In order to explore the connection of gameplay and agency to myth it is important to understand what makes for the creation of ‘worldness’. Within the context of fantasy fiction, a world is constituted of a set of imaginary landscapes that are connected in spatial terms. Most fantasy-genre worlds can therefore be ‘mapped’ and indeed many fictions of this type include maps to demonstrate graphically the relationships between spaces (maps are provided for example as a kind of preface to The Lord of the Rings and Robert Jordan’s The Wheel of Time novels). The spatial aspect of fictional worlds lends itself extremely well to the creation of multiplayer environments. It keys into the journeying component of the hero quest that forms the basis of games like World of Warcraft, as well as to the media-specific context of three-dimensional space provided by such games through which the player is able to move in a non-linear fashion. A variety of game scholars have argued that digital games should be regarded as spatial narratives. This is not just inherent to the media-specific nature of the majority of games, but also in a wider sense to the nature of the fantasy genre. As George R.R. Martin notes,
J.R.R. Tolkein was the first to create a full realized secondary universe, an entire world with its own geography and histories and legends, wholly unconnected to our own, yet somehow just as real. “Frodo lives,” the buttons might have said back in the sixties, but it was not a picture of Frodo that Tolkein’s readers taped to the walls of their dorm rooms, it was a map. A map of a place that never was. (Martin, 2001: 3)
The nature of World of Warcraft’s quest system forces players to be nomadic, travelling widely in the world to undertake the tasks required to progress. There is therefore a strong sense of a journey structure in game, working on the lines of the archetypal hero quest form found in The Odyssey. The various maps available in the game aid travel and effective play. They are part of the game’s functional realism , used in much the same way that one would use a map in the real world. The availability of in-game maps and paper-based atlases also promotes a sense for the player that they are free to travel the realm, either to see the sights and/or undertake tasks, and contribute to the sense of the game as world by locating the player spatially. But as becomes clear quite quickly in World of Warcraft not all places shown on maps are hospitable because they are populated by guards from the opposing faction. The maps available are purely geographical and do not show the effect of the state of affairs on territory, which determine where and where not a player can roam without incurring unlooked for trouble (although for more experienced players the given names of areas might be read so, however). Worlds are therefore more than simply spaces, World of Warcraft included. Without the presence of conflicts between competing factions, which entails both history and differences in world-view, there would only be dead and undramatic – if possibly pretty – space. Such conflicts are core to gameplay.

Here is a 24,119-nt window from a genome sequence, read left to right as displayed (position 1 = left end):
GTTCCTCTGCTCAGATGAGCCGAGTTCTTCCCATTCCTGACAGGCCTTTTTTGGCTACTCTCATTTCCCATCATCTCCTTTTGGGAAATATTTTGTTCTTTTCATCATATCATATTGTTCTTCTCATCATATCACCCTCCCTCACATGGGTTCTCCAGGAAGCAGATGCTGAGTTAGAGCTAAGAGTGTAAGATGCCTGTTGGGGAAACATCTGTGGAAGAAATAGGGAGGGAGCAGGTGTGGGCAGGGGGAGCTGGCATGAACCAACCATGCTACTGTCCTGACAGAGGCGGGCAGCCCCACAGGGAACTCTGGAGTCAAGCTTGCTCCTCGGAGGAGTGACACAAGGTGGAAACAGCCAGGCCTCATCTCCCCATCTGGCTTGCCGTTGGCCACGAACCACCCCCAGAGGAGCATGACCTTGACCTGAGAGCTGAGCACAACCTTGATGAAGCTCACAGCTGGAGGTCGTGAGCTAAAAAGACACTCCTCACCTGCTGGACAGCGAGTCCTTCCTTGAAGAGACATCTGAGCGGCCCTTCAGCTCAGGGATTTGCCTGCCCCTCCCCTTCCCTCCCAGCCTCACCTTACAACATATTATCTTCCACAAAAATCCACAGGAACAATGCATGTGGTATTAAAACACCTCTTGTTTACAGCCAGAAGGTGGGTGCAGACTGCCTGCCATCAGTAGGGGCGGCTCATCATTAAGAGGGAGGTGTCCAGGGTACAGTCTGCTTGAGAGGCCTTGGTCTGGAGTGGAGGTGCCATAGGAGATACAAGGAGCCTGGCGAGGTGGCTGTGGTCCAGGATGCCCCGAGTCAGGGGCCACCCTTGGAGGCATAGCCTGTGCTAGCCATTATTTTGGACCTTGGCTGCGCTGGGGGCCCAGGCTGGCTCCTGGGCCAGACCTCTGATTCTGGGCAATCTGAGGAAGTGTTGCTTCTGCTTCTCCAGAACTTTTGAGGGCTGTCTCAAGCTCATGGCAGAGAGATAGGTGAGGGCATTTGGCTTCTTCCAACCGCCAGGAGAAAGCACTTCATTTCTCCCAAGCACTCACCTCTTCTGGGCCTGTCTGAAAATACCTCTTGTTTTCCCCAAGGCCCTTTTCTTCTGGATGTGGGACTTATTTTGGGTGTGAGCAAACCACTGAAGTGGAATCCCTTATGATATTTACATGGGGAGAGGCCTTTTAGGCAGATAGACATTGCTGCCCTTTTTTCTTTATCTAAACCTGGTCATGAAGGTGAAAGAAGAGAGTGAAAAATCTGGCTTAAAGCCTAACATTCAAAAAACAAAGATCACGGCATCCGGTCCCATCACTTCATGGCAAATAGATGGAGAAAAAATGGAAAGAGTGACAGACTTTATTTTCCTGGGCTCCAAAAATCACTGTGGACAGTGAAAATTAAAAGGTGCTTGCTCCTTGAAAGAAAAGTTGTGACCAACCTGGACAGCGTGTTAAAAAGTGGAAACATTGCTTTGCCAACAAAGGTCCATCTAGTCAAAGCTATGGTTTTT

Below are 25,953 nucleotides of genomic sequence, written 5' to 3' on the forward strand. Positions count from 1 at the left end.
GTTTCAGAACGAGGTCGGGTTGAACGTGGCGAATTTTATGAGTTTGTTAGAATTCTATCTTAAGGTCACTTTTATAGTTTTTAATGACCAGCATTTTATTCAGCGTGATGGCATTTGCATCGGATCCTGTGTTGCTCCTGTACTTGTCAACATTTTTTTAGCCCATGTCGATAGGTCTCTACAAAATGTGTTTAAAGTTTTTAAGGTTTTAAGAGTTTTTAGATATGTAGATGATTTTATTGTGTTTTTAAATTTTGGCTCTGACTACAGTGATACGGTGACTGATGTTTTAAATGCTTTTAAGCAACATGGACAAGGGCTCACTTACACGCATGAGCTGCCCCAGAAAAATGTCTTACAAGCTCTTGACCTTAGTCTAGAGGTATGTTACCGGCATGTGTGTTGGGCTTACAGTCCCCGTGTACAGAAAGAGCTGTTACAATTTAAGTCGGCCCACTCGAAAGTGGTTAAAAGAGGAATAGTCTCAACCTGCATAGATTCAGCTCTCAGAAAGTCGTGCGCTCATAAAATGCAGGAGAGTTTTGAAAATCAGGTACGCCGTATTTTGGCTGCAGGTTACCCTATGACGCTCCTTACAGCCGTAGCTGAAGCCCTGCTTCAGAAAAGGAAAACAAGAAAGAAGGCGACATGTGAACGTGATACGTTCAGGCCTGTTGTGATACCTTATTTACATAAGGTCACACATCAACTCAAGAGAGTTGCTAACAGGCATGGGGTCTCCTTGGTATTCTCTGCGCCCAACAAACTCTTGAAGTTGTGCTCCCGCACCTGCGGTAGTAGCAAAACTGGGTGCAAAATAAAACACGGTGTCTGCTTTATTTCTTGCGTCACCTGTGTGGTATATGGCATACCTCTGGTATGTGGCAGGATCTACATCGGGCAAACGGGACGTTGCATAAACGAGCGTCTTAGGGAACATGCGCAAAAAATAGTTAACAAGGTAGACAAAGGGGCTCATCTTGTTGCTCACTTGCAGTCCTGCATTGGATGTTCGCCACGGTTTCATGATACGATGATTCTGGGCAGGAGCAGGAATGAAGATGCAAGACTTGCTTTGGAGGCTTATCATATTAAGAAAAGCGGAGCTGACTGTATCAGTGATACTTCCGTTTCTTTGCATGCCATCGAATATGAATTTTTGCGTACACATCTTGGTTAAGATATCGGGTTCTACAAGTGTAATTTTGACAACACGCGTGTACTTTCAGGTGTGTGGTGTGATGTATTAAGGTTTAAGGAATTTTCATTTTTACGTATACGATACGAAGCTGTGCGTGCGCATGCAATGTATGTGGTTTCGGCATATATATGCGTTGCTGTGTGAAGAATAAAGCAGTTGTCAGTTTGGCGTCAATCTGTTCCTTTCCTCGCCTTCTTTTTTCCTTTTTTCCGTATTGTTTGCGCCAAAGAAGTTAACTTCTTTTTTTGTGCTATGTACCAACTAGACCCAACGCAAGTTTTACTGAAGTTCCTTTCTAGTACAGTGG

One of the primary ways that worldness can be defined, and has been by academics, writers and game designers alike, is that the world should have a unifying consistency; this applies not only to spatial coordinates, style and physics but also to the past events that constitute the current state of affairs within the world and to which the player-character is subject to. This means that the world has to have a history, and in the case of World of Warcraft this is realised in mythological terms. In accordance with this, the world’s putative history, along with differences in the world-view of different groups and factions, are organised around certain core principles that work in concert to lend the world its integrity, vivacity and dramatic game-play possibilities. Mythic structures, forms and rhetorics frequently provide informative sources for the creation of the world and its concomitant history.